Home is a word we use a lot this time of year. So many are going “home for the Holidays” or missing the home they can’t spend the Holidays at. Home is something universal yet personal: for each one of us it looks, smells, sounds, tastes, and feels distinctly different.
For me, the concept of home is a complicated one. Home has meant my hometown and the house my family has lived in since I was five years old. It has also meant my university, where I stepped into adulthood and really began developing my own understanding of the world. And also the apartment I lived in while teaching in China — the first place I lived alone as a young adult.
But it is also something intangible and unbound by physical space. I have found it with friends and family, and curled up on my bed with my cat. I have found it in internet communities built on shared interests and passions, and in deep conversations with people whose native language is different from mine. In hotel rooms, familiar and warm after a full day of sightseeing; in favorite songs playing through earphones on a long train ride; in a well-loved sweater. I’ve even found it in a cup of coffee or milk tea.
Home can be certain people, yes, but even more that that, it is security, comfort, and familiarity. And, thankfully, it doesn’t have to be stationary. Just as comforting as returning to the same location is having constants that travel with me as I change locations. Sometimes these act as anchors, helping me maintain a connection with my past or my physical home. Other times they act as foundations on which to build new relationships — because it’s much easier to connect with people over shared hobbies, beliefs, or passions.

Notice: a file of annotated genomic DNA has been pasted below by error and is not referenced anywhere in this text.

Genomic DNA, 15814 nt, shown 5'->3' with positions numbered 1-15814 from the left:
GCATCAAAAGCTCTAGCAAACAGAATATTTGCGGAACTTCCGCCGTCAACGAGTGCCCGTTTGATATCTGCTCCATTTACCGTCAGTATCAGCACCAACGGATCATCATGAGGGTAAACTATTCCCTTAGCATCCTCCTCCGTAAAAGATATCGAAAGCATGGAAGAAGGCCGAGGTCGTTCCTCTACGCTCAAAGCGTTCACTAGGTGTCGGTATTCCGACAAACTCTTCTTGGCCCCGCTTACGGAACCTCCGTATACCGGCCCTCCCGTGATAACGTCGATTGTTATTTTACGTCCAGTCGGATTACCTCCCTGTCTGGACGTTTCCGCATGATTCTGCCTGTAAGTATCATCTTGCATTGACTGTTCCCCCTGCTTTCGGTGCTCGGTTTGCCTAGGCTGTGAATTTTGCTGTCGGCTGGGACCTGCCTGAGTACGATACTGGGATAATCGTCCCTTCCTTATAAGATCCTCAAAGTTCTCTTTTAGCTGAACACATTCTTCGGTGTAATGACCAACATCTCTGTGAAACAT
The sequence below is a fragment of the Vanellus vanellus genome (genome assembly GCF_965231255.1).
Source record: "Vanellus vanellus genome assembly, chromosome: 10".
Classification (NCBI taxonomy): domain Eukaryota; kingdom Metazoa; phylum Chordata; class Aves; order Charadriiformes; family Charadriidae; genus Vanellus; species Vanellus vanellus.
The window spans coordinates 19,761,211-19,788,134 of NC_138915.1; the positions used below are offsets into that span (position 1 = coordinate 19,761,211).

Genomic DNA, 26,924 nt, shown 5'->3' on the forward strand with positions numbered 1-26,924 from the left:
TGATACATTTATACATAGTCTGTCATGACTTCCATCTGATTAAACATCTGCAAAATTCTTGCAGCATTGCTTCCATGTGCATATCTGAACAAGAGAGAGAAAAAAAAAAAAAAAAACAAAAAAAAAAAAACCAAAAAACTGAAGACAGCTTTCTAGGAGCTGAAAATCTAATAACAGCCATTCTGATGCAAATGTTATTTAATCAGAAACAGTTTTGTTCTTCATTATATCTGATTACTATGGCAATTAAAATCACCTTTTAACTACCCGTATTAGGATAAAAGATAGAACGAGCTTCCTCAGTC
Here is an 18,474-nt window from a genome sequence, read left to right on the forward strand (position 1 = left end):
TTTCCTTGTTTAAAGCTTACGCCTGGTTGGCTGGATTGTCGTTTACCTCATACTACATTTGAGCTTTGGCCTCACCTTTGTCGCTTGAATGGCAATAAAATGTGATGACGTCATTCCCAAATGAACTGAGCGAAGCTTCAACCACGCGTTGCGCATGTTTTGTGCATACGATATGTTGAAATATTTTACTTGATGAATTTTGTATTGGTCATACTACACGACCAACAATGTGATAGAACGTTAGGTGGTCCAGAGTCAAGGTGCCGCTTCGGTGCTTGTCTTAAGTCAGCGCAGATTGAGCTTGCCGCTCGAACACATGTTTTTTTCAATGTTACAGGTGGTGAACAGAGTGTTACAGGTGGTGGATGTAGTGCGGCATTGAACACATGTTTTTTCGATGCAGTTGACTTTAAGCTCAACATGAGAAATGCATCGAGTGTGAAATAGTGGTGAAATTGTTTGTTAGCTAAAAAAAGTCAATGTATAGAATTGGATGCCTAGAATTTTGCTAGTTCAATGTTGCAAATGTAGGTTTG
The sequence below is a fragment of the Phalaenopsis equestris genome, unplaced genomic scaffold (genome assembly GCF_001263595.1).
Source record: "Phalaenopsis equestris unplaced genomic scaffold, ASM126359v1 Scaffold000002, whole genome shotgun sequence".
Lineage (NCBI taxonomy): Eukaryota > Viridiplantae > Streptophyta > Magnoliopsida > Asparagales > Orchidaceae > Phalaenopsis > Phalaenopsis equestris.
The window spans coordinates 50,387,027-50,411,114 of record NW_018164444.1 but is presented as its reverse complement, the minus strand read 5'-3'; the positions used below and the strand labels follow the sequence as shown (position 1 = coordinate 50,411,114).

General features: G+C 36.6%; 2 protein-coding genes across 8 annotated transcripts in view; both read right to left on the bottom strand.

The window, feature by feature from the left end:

It’s quite easy, especially after having lived in two very different cultures, for me to feel out-of-place. Finding these constants, however, provides me with a space in which to belong — to understand and be understood. They create almost a culture of their own, complete with history, customs (habits), and sometimes even language. They may be adaptable to new stages of my life, or they may remain static and firm amidst the changes around me. Some of them have been with me nearly as long as I can remember, while others have only been significant in my life for a few years. Whatever the case, they have proven to be invaluable every time I find myself stepping into a new uncertainty.
For the first time in about five years, I am “home for the Holidays.” I’ll be spending Thanksgiving and Christmas with my family in my childhood house, immersed in all the American festivities that surround this time of year, and I’m very much looking forward to it. But, if I’m honest, a part of me is still missing my “home” in China. And another part is excited to find out what “home” will look like next year. It’s a blessing that home can evolve as we do, that it doesn’t have to be tied down to a particular location. I believe that humans are meant for change and growth, so it makes sense that we need something that can be both consistent in that change and accommodating of that growth. Whatever new horizons may appear before us all in the next decade of our existence, my hope is that we can all find constants to traverse them with us.
What does “home” mean for you? Is it more stationary, or more fluid? What constants do you hold onto when you face changes in your life?
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